Reconciliation and Women's Rights in Afghanistan

I had the pleasure last week of being interviewed alongside noted author and human rights advocate Ann Jones. The conversation focused on the reports of negotiations (real or otherwise) in Afghanistan and quickly moved into a discussion on the centrality and importance of women's rights to any negotiated settlement to the three decades old Afghan conflict.

In the south and the east of the country (and, unfortunately, increasingly over the last two years, in parts of northern and western Afghanistan) the most pressing concern to women and their families is the daily and constant violence. Achieving a settlement that addresses and resolves the political causes of the fighting is of course the priority for southern and eastern Afghanistan, as a woman's primary concern right now is the very real and current possibility of her family being killed by an errant missile or roadside bomb, as opposed to any promises of future cultural, educational or economic advancement.

In the northern, western and urban parts of Afghanistan, it is commonly believed, with some justification, that gains have been realized for women since the fall of the barbaric and excessive Taliban regime in 2001. So, any negotiated settlement in Afghanistan would seemingly need to include protections of such gains as a priority. But it is not that simple, since the realities of such gains have their limits. This is because the role of women in all parts of Afghan society, not only in the conservative south, cannot be divorced from generations upon generations of misogynist traditions anchored by cultural and religious roots. In contrast to popular narrative in the United States, none of the sides in the multi-dimensional and multi-layered Afghan conflict are champions of women's rights. This is a point highlighted by Kabul resident, Anita Sreedhar, in her recent essay "Dinner Plans in Kabul":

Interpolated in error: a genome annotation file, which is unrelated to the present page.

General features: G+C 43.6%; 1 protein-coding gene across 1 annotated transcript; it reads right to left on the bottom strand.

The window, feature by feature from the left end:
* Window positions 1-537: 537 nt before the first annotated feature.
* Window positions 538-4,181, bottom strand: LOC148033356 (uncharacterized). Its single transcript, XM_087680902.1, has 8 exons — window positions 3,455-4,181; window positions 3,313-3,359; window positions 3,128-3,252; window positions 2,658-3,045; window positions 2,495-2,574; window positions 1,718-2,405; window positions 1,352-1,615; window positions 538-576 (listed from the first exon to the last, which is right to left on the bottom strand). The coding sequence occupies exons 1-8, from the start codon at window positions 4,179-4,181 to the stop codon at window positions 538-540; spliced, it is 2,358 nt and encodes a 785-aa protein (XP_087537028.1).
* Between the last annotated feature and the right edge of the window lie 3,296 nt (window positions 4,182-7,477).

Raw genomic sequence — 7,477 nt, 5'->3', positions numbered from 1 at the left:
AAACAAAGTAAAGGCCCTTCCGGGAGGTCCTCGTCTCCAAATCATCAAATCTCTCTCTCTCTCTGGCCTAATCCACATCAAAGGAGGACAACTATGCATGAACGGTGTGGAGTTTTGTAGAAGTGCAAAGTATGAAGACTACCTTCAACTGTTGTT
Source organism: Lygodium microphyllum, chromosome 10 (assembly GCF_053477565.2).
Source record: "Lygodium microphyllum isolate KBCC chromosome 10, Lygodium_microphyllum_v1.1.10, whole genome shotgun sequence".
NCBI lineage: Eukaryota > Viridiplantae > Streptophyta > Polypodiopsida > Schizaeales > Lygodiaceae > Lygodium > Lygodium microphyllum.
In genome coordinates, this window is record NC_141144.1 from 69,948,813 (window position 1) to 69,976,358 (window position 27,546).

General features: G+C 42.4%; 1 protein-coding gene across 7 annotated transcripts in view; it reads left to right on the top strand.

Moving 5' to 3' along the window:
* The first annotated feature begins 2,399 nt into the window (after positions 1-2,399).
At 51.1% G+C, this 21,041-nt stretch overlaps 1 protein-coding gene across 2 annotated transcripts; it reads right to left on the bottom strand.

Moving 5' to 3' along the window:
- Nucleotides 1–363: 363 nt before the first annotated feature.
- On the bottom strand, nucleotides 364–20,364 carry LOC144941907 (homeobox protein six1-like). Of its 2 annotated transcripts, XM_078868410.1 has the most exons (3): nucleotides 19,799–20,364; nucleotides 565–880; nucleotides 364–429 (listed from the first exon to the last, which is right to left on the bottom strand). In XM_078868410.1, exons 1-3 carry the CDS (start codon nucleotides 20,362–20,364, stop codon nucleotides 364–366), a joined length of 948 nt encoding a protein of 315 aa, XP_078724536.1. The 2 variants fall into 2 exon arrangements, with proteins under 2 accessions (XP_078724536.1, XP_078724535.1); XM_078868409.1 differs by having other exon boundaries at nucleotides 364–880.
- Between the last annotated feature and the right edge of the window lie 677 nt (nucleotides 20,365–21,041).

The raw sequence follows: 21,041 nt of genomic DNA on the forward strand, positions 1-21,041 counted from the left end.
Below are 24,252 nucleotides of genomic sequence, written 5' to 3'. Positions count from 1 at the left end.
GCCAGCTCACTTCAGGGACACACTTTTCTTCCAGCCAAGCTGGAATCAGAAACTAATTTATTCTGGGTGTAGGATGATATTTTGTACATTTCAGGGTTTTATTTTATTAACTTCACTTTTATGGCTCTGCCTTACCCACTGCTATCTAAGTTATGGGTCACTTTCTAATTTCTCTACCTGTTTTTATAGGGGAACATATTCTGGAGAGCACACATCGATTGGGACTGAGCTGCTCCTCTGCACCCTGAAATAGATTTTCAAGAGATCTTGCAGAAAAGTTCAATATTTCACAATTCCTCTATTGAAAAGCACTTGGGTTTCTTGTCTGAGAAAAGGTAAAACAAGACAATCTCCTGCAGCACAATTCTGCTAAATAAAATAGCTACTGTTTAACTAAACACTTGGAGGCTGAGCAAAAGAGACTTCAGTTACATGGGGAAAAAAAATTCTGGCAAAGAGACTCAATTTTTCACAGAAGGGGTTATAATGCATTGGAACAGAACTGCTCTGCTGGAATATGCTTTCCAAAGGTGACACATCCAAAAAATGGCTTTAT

Like all local women in the neighborhood, I can't leave the house alone. People outside of Afghanistan are shocked to hear this -- "but the Taliban have left, no?" Yes, indeed, but the Taliban did not make these rules. Many of these rules were actually enforced and created during the time before the Taliban by warlords who, bloated with arms and cash from Pakistan and the US (in order to defeat the Russians), fractured the country.

After the Taliban were defeated, those same warlords were brought back into power by the US. The Karzai government resumes must read like a list charges at an international tribunal. The human rights' violations are endless. And it is thanks to them (and not the Taliban) that I have to live in a capital city shuttered by extreme conservatism.

A negotiated settlement is needed to end the Afghan conflict, not just to stop the mindless and pathological infighting between several generations of Afghans, or to guarantee the disassociation of Afghan militias and political and religious groups with trans-national terrorist organizations, such as al-Qaeda, but to enable structural and institutional assurances of progress for future generations of Afghans, most especially women. David Cortright, a fellow Afghanistan Study Group member and the Director of Policy Studies at the Kroc Institute for International Peace Studies at the University of Notre Dame, has co-authored a report entitled Afghan Women Speak. The report, to be presented to the United Nations Forum on Security and Human Rights in Afghanistan on October 28th, provides recommendations for a way forward for reconciliation and women's rights in Afghanistan.

As the Afghan war continues to worsen and prospects for a better future must appear hopeless to many Afghans, it is proposals like Professor Cortright's, as well as that of the Afghanistan Study Group, that should be at the forefront of discussions in Washington and Kabul.